The UK hosts an increasingly ethnically and linguistically diverse population, as identified on the most recent Census, with 7.7% of people in England and Wales reporting a main language other than English or Welsh.
Good communication at the end of life is key to improve patient satisfaction, concordance with goals of care and reduce aggressive medical interventions and hospital admissions. GMC good medical practice states that we must give patients information in an understandable and make appropriate arrangements to meet their language and communication needs. NHS guidance indicates that where language barriers exist, patients should be offered a registered interpreter (the use of family and friends is discouraged).
Increasing evidence demonstrates use of professional interpreters positively impacts Low English Proficiency (LEP) patient care with reduced communication errors, enhanced understanding, reduced healthcare access inequity, better clinical outcomes and patient satisfaction.
The Institute of Translation and Interpreting recently acknowledged that interpreters are exposed to challenging and often emotional scenarios in all sectors, which may be having a negative psychological impact. Palliative care can be a highly emotive setting, with risk of psychological distress in professionals working within the field. Professional healthcare interpreters may be asked to interpret challenging conversations, including those around death and dying, and research into the impact on this group is limited.
Most existing research into the role of interpreters, both in and outside of palliative settings, has focused on patient outcomes. Current systematic reviews looking at palliative care and interpreters have not had the emotional impact of interpretation as their primary focus.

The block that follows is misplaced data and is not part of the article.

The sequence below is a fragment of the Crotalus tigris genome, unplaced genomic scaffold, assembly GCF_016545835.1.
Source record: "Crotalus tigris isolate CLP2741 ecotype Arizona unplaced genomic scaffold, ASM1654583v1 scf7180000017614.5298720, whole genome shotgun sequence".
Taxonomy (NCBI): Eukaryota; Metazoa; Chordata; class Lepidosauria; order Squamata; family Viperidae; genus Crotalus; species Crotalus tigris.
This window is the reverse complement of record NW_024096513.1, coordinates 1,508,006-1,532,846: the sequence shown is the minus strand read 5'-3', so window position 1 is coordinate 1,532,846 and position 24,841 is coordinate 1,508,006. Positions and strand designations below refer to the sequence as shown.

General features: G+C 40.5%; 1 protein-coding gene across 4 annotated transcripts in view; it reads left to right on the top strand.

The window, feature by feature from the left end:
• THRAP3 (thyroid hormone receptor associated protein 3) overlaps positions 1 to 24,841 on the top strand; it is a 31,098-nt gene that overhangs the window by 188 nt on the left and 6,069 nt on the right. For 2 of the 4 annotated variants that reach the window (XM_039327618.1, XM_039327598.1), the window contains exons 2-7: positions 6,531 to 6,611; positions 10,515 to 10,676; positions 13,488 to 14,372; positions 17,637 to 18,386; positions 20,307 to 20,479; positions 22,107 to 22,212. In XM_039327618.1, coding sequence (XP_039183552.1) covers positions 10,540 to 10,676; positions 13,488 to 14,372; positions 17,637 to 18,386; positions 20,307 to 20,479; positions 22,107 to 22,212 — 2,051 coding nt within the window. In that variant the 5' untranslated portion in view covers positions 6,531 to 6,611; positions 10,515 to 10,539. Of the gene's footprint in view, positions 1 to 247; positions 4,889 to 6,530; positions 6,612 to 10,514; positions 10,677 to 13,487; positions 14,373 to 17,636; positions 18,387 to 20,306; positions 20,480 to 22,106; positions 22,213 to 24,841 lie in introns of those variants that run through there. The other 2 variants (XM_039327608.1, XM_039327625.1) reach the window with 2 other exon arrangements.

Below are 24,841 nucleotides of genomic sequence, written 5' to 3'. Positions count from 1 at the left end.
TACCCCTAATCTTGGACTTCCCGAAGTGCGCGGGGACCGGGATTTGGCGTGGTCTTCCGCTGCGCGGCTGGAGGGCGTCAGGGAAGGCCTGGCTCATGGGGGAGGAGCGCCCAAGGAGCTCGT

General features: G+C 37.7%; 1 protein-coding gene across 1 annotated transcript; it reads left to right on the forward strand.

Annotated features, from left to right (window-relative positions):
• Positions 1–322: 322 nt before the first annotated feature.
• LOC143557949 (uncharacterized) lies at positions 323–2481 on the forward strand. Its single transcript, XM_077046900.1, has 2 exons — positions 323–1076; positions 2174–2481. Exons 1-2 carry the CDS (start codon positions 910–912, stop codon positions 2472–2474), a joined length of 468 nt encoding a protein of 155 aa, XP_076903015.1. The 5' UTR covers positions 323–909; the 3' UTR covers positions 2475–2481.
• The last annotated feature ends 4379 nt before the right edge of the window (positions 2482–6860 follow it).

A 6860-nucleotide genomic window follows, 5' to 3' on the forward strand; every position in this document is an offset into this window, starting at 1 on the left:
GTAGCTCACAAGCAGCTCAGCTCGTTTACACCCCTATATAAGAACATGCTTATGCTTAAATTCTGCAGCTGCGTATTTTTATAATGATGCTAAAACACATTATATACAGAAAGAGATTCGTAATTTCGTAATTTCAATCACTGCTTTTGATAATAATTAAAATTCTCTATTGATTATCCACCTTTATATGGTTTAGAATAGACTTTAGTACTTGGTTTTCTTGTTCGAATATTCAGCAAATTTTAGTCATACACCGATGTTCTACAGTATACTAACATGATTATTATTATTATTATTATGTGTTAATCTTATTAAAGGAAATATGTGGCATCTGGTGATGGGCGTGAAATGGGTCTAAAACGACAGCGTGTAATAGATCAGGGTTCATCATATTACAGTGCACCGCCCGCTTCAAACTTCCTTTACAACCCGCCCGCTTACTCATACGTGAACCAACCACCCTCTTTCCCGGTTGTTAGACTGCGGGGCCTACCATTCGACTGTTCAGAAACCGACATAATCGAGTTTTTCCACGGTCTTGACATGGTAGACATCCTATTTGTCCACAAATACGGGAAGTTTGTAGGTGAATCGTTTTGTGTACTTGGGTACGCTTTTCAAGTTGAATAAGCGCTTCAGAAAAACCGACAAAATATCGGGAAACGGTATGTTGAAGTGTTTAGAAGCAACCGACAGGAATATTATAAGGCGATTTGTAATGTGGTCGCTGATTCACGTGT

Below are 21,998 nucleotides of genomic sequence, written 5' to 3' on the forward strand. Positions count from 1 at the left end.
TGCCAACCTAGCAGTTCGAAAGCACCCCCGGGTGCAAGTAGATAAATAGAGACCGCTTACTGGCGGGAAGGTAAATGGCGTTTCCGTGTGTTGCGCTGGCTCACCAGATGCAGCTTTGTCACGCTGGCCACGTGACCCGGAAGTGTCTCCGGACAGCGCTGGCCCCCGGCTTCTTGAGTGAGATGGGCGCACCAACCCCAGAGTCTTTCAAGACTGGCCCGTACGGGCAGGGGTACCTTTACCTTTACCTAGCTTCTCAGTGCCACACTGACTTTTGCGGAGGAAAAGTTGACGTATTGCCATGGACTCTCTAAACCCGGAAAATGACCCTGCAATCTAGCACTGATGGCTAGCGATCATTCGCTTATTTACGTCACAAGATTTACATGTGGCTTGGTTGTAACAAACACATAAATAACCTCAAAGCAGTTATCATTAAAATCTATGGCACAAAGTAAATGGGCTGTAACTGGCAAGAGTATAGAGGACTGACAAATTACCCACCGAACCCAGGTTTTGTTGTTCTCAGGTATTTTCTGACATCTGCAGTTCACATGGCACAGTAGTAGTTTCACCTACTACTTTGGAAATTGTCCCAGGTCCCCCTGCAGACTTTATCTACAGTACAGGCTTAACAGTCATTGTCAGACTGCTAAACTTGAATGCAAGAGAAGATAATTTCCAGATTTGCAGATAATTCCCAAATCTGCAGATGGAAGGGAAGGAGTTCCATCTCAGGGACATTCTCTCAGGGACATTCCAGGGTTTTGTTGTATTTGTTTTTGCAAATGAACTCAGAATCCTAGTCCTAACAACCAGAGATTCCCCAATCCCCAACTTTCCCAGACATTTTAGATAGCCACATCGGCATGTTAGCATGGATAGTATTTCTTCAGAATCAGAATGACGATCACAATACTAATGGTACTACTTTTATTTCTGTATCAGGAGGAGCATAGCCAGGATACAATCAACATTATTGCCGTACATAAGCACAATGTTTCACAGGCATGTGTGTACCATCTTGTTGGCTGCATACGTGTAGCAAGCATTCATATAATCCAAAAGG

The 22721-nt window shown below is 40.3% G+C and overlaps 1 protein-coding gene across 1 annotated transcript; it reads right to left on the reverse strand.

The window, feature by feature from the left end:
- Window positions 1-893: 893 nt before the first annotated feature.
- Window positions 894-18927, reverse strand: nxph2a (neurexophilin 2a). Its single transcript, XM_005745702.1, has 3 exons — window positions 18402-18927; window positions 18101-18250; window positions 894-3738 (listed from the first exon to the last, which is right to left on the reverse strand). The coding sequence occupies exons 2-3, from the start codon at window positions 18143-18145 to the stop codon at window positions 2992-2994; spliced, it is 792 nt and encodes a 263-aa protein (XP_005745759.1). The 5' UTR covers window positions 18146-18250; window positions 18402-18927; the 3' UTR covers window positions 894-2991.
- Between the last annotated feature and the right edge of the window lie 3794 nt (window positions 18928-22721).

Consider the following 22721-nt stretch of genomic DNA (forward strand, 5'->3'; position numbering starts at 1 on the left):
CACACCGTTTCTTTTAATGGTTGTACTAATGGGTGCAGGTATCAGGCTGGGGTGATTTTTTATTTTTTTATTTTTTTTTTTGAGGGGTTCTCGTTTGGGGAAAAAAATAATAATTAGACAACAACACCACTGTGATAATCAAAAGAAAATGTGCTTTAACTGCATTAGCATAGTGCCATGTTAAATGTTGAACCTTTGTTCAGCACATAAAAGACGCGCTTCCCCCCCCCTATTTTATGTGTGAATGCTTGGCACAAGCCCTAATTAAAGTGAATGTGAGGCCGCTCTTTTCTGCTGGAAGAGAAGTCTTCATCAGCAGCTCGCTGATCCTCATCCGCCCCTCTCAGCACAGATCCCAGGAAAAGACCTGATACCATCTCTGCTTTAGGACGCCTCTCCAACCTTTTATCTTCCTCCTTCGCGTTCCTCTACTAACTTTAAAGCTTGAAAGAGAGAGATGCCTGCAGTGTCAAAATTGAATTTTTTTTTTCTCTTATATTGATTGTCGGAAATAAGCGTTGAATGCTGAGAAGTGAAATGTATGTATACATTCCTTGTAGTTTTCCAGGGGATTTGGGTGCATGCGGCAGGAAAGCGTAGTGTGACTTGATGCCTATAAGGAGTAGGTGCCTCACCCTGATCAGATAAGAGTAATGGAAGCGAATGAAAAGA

Given the benefits of professional healthcare interpreters for LEP patients and the potential consequences of burn out and psychological distress on this workforce, this rapid review aims to provide a timely synthesis of the impact of palliative care conversations on this cohort and make recommendations to enhance interpreter experience.
The aim of this review is to synthesise existing findings into how interpreting palliative care conversations with adult patients affects professional healthcare interpreters, and to make related recommendations for future use of interpreting services within palliative care. This will be achieved by asking:
1. What emotional effects upon professional healthcare interpreters have been identified from interpreting palliative care conversations for adult patients?
2. What recommendations can be made to mitigate the emotional effects of interpreting palliative care conversations for professional healthcare interpreters?
Organisation: WMCARES, University Hospitals Birmingham, Birmingham St Mary's Hospice, University of Warwick